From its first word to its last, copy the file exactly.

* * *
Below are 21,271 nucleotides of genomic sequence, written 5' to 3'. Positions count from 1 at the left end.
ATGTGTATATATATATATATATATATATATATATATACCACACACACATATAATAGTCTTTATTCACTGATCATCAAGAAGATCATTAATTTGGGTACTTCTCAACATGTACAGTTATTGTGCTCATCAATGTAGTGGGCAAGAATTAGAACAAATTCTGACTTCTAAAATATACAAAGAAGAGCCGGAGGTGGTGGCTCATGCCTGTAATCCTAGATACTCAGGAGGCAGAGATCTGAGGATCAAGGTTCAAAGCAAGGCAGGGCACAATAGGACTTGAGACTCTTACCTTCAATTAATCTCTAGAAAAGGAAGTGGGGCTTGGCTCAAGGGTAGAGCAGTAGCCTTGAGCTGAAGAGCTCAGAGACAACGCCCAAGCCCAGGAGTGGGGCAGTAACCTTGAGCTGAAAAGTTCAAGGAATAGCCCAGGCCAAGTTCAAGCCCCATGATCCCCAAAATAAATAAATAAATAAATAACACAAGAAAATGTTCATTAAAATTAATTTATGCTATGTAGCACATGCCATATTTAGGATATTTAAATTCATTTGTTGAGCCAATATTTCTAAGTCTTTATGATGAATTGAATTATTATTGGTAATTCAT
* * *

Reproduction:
Below are 21,271 nucleotides of genomic sequence, written 5' to 3'. Positions count from 1 at the left end.
ATGTGTATATATATATATATATATATATATATATATACCACACACACATATAATAGTCTTTATTCACTGATCATCAAGAAGATCATTAATTTGGGTACTTCTCAACATGTACAGTTATTGTGCTCATCAATGTAGTGGGCAAGAATTAGAACAAATTCTGACTTCTAAAATATACAAAGAAGAGCCGGAGGTGGTGGCTCATGCCTGTAATCCTAGATACTCAGGAGGCAGAGATCTGAGGATCAAGGTTCAAAGCAAGGCAGGGCACAATAGGACTTGAGACTCTTACCTTCAATTAATCTCTAGAAAAGGAAGTGGGGCTTGGCTCAAGGGTAGAGCAGTAGCCTTGAGCTGAAGAGCTCAGAGACAACGCCCAAGCCCAGGAGTGGGGCAGTAACCTTGAGCTGAAAAGTTCAAGGAATAGCCCAGGCCAAGTTCAAGCCCCATGATCCCCAAAATAAATAAATAAATAAATAACACAAGAAAATGTTCATTAAAATTAATTTATGCTATGTAGCACATGCCATATTTAGGATATTTAAATTCATTTGTTGAGCCAATATTTCTAAGTCTTTATGATGAATTGAATTATTATTGGTAATTCAT